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BY JOHN COX Californian staff writer firstname.lastname@example.org
New data show the local housing market continued its recovery last month even as the total supply of single-family homes for sale registered a noticeable increase.
The median price of Bakersfield homes sold in May hit $188,000, 4.2 percent above April's median and 36.7 percent over that of May 2012, according to a monthly report by local appraiser Gary Crabtree. (The median is the point at which half the homes sold for more and half sold for less.)
The number of homes listed for sale rose by 17.6 percent over April's total to reach 515, Crabtree reported. That's good for Realtors, who have been frustrated by a shortage of properties to sell. At the same time, a trend of growing inventory could moderate recent upward pressure on prices.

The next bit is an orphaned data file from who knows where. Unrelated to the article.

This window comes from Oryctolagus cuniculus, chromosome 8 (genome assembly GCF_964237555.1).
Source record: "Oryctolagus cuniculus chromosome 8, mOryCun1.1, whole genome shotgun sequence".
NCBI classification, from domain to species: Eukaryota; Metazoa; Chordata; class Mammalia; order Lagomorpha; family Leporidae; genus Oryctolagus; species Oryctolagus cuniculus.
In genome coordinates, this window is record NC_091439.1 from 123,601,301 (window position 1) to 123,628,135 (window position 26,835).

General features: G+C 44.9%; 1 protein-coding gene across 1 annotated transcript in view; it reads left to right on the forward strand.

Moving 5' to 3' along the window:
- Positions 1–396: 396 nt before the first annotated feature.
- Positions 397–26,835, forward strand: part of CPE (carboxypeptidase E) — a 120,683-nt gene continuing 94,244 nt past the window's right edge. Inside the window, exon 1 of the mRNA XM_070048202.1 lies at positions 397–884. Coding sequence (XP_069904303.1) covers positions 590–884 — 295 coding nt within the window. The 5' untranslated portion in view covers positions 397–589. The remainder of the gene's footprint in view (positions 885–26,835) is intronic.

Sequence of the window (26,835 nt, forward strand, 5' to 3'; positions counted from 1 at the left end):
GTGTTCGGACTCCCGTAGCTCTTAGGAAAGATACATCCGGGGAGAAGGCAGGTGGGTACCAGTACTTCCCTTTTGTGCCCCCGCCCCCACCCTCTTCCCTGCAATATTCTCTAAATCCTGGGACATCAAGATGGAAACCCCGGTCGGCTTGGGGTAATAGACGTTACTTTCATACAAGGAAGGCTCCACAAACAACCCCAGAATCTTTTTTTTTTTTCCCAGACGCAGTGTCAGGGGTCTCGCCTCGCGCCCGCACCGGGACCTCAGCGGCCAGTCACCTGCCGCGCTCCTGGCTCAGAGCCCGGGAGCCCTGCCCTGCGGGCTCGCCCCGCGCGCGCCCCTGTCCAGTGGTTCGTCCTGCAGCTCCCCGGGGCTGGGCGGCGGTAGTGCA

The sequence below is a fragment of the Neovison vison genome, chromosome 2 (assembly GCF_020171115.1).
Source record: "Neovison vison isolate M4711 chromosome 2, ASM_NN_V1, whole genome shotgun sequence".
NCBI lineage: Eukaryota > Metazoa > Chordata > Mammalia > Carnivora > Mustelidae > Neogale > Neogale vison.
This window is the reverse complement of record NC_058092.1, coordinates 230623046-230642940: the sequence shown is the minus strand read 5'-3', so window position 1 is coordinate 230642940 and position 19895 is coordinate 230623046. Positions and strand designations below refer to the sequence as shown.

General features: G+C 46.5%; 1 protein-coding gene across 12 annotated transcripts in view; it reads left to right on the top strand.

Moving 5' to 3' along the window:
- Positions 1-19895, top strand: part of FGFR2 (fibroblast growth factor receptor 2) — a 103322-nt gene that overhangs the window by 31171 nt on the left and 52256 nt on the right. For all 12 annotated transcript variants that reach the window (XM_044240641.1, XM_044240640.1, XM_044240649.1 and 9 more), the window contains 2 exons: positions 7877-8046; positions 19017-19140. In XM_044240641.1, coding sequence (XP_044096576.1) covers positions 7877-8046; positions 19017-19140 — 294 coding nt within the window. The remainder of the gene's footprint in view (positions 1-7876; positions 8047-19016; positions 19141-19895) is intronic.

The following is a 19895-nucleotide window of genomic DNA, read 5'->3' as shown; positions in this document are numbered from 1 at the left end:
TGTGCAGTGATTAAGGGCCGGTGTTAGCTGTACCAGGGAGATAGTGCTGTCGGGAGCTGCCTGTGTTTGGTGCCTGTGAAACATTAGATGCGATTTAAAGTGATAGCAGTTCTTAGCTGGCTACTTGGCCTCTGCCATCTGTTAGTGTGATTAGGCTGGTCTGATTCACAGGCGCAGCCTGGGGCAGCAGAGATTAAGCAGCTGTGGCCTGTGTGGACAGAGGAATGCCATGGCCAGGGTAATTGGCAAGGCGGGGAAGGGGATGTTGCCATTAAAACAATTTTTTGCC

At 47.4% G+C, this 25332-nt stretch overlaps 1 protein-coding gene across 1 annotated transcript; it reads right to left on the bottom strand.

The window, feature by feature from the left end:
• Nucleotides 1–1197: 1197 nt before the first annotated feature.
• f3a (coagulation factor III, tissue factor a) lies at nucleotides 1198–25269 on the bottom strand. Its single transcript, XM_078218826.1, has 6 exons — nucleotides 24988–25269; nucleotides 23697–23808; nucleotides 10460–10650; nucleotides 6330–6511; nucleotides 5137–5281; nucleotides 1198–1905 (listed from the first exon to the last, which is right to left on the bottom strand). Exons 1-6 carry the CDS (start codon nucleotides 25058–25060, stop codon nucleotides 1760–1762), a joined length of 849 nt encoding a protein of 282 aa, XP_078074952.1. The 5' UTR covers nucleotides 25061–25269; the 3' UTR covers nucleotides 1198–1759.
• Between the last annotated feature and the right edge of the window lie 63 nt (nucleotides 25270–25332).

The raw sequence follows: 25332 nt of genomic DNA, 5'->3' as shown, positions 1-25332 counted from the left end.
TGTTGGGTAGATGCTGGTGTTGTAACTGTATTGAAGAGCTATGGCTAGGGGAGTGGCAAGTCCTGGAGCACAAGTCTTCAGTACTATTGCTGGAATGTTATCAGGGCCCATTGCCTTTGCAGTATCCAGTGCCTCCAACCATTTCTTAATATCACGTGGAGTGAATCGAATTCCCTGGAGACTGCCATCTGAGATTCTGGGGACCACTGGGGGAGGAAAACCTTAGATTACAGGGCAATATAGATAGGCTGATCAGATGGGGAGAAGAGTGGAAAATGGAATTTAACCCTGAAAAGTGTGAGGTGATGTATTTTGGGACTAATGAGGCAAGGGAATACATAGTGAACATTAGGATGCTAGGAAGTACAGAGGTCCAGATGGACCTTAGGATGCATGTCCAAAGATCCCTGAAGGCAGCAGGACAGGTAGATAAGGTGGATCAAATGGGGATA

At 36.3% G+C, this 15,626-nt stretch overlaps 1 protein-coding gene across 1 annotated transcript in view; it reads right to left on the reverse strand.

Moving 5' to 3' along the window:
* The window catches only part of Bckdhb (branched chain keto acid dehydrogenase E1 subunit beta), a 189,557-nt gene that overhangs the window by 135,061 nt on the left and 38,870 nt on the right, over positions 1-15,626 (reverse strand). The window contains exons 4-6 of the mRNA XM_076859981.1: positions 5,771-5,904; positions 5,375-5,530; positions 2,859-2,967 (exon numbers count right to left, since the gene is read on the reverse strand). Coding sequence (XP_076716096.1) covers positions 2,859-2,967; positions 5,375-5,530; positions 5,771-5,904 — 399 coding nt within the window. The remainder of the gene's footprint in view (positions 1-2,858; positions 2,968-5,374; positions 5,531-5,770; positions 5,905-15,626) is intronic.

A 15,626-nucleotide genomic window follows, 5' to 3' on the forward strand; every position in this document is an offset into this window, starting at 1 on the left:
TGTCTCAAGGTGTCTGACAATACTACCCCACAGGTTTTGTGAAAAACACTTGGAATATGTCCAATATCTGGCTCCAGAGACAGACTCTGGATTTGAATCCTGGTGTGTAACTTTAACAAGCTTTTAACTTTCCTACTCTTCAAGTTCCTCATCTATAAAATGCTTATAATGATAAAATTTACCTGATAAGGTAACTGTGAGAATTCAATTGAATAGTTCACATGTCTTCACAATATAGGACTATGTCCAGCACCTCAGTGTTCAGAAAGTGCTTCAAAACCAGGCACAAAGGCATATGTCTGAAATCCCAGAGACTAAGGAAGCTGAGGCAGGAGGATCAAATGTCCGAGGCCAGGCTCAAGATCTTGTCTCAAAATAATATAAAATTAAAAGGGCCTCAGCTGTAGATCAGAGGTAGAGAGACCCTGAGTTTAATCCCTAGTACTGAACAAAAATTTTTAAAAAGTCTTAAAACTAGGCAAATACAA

In another sign that the market's recovery could be slowing a tad, the average time it takes to go through the existing supply of homes for sale increased in May by 11.7 percent to slightly less than one month.
But, as Crabtree noted, that measure of buyer demand "still remains (strong) with less than one month's unsold inventory, which is a critical index that is driving prices upward."
Using a 12-month "running average" of local home sale prices, he estimated that Bakersfield's home prices reached about 20 percent on an annualized basis in May. That was an improvement of about 3 percent from the month before; it was nearly 19 percent better than a year prior.
Kern County foreclosures, which in recent years have been a significant factor driving local supply and investment, dropped by more than 18 percent in May to settle at 135. That was about 54 percent below May 2012's total.